How To: Minimalist Christmas
Christmas is usually the time when maximalism reigns supreme, but if piles of presents, trees festooned with decorations and mountains of mince pies all leave you feeling a little overwhelmed, there’s another way. From foraging for decorations to eco-friendly present wrapping ideas and trees that don’t shed a thousand pine needles, here’s how to do a more natural, minimalist and Scandi-style Christmas yourself.
How to: minimalist Christmas decorating
The key to minimalist Christmas decorating is creative thinking. Natural and foraged materials are ideal to give your interior a beautiful and eco-friendly festive lift – take a country walk to collect fallen pine cones, branches, holly and ivy from the hedgerows and red berries for colour. Mix together your materials (with the help of chicken wire to anchor your installations in place) and then drape over mantlepieces, bookshelves or up stair rails.
For colour, dried orange slices on string are a creative way of adding texture to your decorative scheme, or to string on the Christmas tree.
How to: dried orange Christmas decorations
What you’ll need
- 2-4 oranges
- Cinnamon sticks
- Twine, string or ribbon
- 2 x baking sheets
- Baking parchment
- Preheat your oven to 140C/120C fan
- Cut your oranges into 1-2cm thick slices
- Lay on a baking sheet lined with parchment
- Add to the oven and bake for 45 minutes to an hour, turning halfway through
- Leave to cool
- Once cooled, thread twine or string through (depending on what you have around), and stud with cloves or tie in cinnamon sticks to finish
Ideas for minimalist present wrapping
Each year in the UK, a massive 227,000 miles of wrapping paper is thrown away in the aftermath of Christmas. The good news is that recyclable materials make an ideal minimal base for wrapping, in addition to saving a few pennies. Newspaper, recyclable brown paper, or even hand-making your own designs by block printing with potatoes are all more sustainable and minimal ways of wrapping presents. Create a little finishing flourish with string or twine (in the place of ribbons), and sprigs of pine, ivy, holly and foraged pine cones, berries or feathers tucked under the bow.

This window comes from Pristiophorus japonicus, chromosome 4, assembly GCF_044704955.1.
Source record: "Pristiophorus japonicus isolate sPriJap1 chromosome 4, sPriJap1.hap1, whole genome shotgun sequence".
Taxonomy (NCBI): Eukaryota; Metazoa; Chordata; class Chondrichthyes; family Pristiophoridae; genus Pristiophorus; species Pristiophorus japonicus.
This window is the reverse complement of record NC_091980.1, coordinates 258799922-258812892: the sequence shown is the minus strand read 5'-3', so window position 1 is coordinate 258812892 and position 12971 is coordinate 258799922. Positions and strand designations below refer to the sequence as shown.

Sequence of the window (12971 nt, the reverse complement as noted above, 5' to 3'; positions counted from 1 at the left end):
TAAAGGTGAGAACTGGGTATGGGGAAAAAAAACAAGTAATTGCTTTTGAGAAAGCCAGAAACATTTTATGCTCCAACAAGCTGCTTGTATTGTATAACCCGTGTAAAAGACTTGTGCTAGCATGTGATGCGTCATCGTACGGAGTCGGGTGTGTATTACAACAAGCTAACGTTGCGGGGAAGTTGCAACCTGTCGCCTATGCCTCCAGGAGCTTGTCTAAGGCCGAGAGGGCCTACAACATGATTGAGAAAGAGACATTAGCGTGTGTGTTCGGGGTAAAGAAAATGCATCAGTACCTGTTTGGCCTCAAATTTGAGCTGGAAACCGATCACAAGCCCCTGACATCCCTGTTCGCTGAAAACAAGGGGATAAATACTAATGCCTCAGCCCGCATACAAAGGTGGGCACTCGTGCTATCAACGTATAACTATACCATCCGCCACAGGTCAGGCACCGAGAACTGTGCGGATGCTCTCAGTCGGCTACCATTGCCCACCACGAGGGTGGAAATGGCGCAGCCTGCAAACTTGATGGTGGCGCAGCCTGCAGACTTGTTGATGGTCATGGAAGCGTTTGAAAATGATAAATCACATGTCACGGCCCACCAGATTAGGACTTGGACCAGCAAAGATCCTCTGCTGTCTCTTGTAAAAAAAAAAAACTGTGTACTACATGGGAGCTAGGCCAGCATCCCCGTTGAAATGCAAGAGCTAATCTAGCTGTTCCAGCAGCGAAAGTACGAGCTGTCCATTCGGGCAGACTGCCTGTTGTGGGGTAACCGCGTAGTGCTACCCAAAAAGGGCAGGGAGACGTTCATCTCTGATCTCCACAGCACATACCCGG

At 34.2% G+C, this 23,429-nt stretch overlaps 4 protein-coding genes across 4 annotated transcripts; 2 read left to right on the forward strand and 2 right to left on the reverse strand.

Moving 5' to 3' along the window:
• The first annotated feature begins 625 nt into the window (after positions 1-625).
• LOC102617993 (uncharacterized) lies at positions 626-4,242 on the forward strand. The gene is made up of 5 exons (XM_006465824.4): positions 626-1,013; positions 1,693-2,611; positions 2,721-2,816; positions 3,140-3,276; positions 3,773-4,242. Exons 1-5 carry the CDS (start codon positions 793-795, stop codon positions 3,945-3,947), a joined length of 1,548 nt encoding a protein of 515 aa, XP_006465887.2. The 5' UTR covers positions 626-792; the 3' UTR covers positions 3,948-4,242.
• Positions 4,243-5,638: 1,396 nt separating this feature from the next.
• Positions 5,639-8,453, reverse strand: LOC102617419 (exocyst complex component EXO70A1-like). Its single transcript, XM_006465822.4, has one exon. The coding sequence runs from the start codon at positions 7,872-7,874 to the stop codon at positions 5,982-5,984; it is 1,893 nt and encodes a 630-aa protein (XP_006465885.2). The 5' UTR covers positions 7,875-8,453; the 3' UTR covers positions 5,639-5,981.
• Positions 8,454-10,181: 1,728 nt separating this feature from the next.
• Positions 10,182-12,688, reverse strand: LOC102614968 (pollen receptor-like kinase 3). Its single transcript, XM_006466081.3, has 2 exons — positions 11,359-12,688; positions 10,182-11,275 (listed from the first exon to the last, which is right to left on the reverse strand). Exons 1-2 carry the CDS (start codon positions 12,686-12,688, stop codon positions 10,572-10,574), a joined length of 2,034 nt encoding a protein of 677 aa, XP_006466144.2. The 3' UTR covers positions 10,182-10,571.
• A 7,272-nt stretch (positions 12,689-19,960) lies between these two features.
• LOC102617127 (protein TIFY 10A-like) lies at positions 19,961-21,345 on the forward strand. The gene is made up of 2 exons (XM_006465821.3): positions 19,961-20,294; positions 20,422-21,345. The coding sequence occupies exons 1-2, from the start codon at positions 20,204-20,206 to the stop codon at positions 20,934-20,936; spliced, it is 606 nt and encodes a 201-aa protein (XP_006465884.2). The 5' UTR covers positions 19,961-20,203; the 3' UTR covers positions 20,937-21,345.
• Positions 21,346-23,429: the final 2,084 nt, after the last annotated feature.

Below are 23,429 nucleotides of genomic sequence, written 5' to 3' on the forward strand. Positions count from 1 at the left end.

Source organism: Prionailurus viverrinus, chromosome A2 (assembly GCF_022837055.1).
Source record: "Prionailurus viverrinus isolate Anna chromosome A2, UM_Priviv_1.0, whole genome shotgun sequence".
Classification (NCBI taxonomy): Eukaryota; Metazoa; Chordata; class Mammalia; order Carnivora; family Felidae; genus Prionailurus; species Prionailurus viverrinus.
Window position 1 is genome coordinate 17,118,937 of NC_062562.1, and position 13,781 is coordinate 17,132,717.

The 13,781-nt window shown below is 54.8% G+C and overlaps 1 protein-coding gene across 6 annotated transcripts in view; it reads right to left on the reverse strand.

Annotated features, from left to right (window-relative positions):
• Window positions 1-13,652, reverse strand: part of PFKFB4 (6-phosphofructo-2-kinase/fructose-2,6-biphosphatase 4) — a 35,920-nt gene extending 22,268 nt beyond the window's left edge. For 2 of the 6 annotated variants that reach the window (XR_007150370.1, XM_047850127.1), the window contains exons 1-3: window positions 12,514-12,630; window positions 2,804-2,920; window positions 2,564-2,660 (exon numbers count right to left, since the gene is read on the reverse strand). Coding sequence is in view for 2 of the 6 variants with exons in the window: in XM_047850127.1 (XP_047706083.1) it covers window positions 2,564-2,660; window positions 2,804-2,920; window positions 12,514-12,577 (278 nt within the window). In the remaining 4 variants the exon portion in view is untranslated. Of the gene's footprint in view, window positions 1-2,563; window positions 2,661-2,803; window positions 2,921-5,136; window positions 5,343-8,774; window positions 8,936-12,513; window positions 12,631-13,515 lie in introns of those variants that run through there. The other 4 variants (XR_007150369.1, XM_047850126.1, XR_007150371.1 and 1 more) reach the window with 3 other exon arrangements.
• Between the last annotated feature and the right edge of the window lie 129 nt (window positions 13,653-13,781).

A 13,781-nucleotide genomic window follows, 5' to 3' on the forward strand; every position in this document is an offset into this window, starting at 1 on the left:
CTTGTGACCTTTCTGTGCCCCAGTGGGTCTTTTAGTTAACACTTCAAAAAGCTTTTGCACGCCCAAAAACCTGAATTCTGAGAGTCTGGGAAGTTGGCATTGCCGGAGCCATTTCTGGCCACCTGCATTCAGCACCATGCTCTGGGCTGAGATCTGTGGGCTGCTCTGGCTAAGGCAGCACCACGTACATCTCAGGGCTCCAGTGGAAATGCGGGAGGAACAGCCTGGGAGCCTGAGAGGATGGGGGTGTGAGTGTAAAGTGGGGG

Why not try your hand at the Japanese tradition of wrapping presents, furoshiki. Pieces of cloth are used to wrap gifts which can be passed on and used every Christmas, instead of using single-use wrapping paper that’s more wasteful. There are YouTube videos aplenty that will help you try out various stunning folding techniques. Furoshiki Gift Wrapping Cloth, £16, anthropologie.com
Minimalist Christmas trees
Wooden Christmas trees have been gaining popularity as an alternative to real and artificial firs, and no wonder: not only are wooden trees ultra-chic (and save a lot of time hoovering up pine needles) but they’re also generally more eco friendly investment than other artificial trees, which are mostly made of carcinogen-producing PVC. Plus, if well-looked, a wooden tree can be used year after year. Our pick is Libra’s large rustic wooden tree, at 100 x 40 cm, for £120. Just add your favourite handmade decorations, and a string of twinkly fairylights.
Minimal Christmas decorations
Minimalist Christmas wreaths
Twigs, sprigs of pine, ivy, mistletoe and pine cones are all easily-sourced materials to create your own minimal wreath. Start by collecting all your materials and a length of floral wire for the base. Cut sprigs and evergreen into 6-8cm lengths, bunch together, and attach to a double-wire circlet as your base. Weave in pine cones, berries or mistletoe as a finishing touch (for a minimal look – stick to one to three materials). For a twig wreath, cut twigs into 6-8cm lengths, begin by bending your longest twig into a loop, add another twig to guide around the loop. Repeat the weave, building in as many twigs as you like until you have a secure wreath. Finish with intertwined fir sprigs, scarlet holly berries or mistletoe.
Minimalist Christmas snacks and drinks
Christmas cooking is one of the most stressful activities of the festive season, so practice a bit of Swedish Lagom and take it easy (your guests will thank you for the extra time you get to spend socialising and enjoying yourself). To avoid being chained to the stove, create less labour intensive platters like cheese boards with fruit, chocolate squares and chopped celery, carrot and cucumber woven in for colour. When it comes to minimal (but instagrammable) Christmas cocktails, try mixing sparkling with the juice of 1/4 of a blood orange and a tablespoon of Aperol for festive twist on a mimosa. Or, add sprigs of thyme or rosemary, fresh cranberries and raspberries to flutes of prosecco for a Christmassy garnish.
Main Image: Courtesy of Radical Giving.
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